Fears of witch-hunt as police question Arab men

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The Independent US

Hundreds of young Middle Eastern men in the Detroit area were sent letters yesterday asking them to set up "interviews" with the police to relay any information they may have about terrorism or the terrorist sympathies of friends.

Hundreds of young Middle Eastern men in the Detroit area were sent letters yesterday asking them to set up "interviews" with the police to relay any information they may have about terrorism or the terrorist sympathies of friends.

The interviews, which officials insist are voluntary, mark a new phase in the anti-terrorism investigation, in which more than 1,100 people have been detained but none has been indicted on terror charges.

Civil liberties groups fear the authorities are launching a McCarthy-style witch-hunt against Middle Eastern nationals and Arab Americans.

About 5,000 young men from the Middle East who have entered on temporary visashave been earmarked for interview across the United States. According to a Justice Department memorandum leaked to the Detroit Free Press, they will be asked detailed questions about their movements, their finances, and the names and telephone numbers of everyone they know in the United States.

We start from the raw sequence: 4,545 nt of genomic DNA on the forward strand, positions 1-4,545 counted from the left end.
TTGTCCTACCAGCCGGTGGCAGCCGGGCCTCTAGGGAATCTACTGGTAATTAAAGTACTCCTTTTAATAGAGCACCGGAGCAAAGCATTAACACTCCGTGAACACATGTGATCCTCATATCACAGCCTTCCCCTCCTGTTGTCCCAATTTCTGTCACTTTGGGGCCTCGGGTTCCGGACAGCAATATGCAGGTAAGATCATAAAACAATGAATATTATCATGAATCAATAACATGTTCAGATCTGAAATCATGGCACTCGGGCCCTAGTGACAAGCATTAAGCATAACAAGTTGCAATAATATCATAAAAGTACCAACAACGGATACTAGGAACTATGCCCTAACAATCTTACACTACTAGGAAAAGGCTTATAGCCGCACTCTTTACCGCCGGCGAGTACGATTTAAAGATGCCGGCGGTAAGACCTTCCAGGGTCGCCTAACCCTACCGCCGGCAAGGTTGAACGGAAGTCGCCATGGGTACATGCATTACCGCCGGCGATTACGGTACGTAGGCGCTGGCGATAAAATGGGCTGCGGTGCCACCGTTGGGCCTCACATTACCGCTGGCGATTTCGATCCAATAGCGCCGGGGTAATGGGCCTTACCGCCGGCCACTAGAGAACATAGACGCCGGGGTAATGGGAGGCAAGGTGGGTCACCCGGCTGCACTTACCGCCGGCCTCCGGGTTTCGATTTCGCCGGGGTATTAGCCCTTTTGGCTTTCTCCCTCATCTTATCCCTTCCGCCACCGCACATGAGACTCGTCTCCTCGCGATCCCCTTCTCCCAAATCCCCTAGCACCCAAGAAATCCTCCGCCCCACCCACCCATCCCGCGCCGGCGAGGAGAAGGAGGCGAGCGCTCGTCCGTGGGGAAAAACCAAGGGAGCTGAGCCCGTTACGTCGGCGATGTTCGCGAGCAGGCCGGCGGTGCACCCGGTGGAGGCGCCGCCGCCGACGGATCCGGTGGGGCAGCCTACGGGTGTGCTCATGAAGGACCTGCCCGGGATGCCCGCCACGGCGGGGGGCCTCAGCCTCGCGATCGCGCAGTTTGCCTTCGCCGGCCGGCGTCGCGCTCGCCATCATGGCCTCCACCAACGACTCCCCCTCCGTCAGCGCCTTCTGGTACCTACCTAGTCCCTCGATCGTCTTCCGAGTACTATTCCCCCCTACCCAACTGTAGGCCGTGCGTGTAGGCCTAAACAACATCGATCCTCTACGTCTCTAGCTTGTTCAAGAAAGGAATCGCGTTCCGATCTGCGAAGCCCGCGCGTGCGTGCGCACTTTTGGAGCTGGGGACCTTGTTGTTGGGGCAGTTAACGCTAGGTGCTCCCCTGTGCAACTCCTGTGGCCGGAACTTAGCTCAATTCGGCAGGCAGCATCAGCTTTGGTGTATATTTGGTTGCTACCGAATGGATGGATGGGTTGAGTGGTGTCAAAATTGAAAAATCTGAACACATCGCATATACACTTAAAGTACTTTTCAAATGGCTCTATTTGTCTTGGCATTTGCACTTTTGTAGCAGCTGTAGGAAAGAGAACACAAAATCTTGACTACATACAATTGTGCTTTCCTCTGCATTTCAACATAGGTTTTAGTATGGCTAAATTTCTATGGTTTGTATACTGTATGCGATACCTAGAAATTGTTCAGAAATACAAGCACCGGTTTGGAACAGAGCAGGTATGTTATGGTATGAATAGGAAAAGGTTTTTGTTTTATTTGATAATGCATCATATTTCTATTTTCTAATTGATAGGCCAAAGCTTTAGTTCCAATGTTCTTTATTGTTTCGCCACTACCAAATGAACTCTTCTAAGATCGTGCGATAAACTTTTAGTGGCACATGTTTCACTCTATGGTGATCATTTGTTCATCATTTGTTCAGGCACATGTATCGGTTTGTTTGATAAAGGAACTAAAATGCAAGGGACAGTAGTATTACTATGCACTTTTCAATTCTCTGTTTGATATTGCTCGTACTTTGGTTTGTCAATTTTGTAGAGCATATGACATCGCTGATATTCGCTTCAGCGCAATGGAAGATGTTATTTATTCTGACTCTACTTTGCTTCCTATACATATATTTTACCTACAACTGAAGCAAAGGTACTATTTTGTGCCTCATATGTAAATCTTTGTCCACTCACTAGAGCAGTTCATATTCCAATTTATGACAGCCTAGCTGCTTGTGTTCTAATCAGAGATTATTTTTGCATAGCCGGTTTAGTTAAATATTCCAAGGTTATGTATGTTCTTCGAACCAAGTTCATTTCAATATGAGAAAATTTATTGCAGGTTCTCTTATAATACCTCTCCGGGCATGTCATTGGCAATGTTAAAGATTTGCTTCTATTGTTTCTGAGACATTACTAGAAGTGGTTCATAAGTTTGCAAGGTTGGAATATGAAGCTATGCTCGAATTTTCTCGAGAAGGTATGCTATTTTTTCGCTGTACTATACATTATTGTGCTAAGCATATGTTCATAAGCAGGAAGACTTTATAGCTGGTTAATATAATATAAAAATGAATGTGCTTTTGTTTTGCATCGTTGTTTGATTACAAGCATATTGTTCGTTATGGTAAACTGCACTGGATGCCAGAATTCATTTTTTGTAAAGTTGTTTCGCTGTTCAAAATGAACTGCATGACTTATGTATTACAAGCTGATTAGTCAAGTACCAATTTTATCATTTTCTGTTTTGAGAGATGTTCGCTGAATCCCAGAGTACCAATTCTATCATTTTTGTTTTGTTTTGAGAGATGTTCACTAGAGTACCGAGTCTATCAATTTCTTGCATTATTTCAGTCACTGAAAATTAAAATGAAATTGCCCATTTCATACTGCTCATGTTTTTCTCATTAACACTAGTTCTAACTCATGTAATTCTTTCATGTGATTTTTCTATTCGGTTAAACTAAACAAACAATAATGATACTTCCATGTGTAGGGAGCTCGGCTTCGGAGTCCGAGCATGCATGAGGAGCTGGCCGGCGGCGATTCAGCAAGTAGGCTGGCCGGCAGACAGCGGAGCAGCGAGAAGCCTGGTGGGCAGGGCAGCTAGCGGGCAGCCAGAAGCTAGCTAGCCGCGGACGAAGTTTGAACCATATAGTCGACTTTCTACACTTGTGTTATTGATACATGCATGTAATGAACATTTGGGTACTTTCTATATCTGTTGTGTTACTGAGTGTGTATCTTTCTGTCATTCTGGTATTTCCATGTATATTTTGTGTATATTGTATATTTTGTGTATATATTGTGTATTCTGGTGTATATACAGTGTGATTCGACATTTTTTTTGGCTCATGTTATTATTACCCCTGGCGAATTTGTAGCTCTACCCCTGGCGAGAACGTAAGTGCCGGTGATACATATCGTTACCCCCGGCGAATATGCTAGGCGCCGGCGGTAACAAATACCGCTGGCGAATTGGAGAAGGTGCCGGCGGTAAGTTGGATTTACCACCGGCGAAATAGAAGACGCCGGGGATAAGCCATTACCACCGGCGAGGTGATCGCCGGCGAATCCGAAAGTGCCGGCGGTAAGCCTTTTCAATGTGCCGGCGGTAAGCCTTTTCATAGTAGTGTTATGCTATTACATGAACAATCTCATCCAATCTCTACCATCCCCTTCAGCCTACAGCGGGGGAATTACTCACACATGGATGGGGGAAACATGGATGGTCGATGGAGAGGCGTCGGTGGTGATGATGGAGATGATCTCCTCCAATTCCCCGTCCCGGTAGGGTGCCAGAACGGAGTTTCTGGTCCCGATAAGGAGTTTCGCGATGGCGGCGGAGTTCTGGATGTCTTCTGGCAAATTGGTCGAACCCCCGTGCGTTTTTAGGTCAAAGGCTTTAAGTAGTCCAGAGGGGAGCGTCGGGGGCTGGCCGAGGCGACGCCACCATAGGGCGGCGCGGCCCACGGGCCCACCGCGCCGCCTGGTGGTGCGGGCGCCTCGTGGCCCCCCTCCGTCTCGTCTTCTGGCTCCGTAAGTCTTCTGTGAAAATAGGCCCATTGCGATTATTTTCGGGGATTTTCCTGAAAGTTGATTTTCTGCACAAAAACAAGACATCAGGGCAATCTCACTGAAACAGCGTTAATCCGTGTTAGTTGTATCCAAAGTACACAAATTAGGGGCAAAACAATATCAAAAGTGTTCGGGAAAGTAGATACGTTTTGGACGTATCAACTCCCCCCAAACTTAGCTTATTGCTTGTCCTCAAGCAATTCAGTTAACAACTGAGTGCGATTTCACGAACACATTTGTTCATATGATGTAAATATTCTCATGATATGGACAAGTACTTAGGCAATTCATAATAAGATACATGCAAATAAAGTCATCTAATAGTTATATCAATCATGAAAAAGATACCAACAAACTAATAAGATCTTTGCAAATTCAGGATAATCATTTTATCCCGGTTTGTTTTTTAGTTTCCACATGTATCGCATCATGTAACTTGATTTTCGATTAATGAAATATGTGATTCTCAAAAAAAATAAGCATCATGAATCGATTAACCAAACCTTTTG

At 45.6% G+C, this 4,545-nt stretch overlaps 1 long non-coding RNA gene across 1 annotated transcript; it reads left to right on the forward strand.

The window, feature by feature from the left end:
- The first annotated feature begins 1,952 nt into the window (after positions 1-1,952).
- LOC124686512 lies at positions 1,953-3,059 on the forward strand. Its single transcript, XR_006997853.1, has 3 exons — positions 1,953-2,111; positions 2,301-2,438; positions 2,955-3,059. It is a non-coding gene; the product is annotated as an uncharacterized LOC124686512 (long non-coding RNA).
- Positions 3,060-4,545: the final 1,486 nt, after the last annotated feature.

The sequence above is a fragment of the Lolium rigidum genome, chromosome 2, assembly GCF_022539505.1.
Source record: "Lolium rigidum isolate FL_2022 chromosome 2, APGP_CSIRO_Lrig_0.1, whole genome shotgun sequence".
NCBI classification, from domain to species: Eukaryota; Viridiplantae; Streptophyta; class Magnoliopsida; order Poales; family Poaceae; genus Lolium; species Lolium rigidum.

In Detroit, which has the largest Arab population of any American city, the prosecutor's office decided to set up the interviews by letter to minimise any sense of threat.

"We have no reason to believe that you are, in any way, associated with terrorist activities," states the letter, which was being sent to about 700 people. "Nevertheless, you may know something that could be helpful in our efforts." Interviewees would be asked questions "that could reasonably assist in the efforts to learn about those who support, commit, or associate with persons who commit terrorism".

It is unclear what should be considered "reasonable" questions, or what will happen to people who do not co-operate with the "voluntary" process. People with even minor irregularities in their visa status are likely to stay away because of sweeping new government powers to detain them indefinitely without explanation.

Imad Hamad, of the Arab American Anti-Discrimination Committee, said: "Plans to interrogate young Arab men identified solely on the basis of their age, gender and national origin sends the clearest message to both the Arab-American community and to society at large – the government believes that young Arab men are, by definition, suspicious and possibly dangerous."

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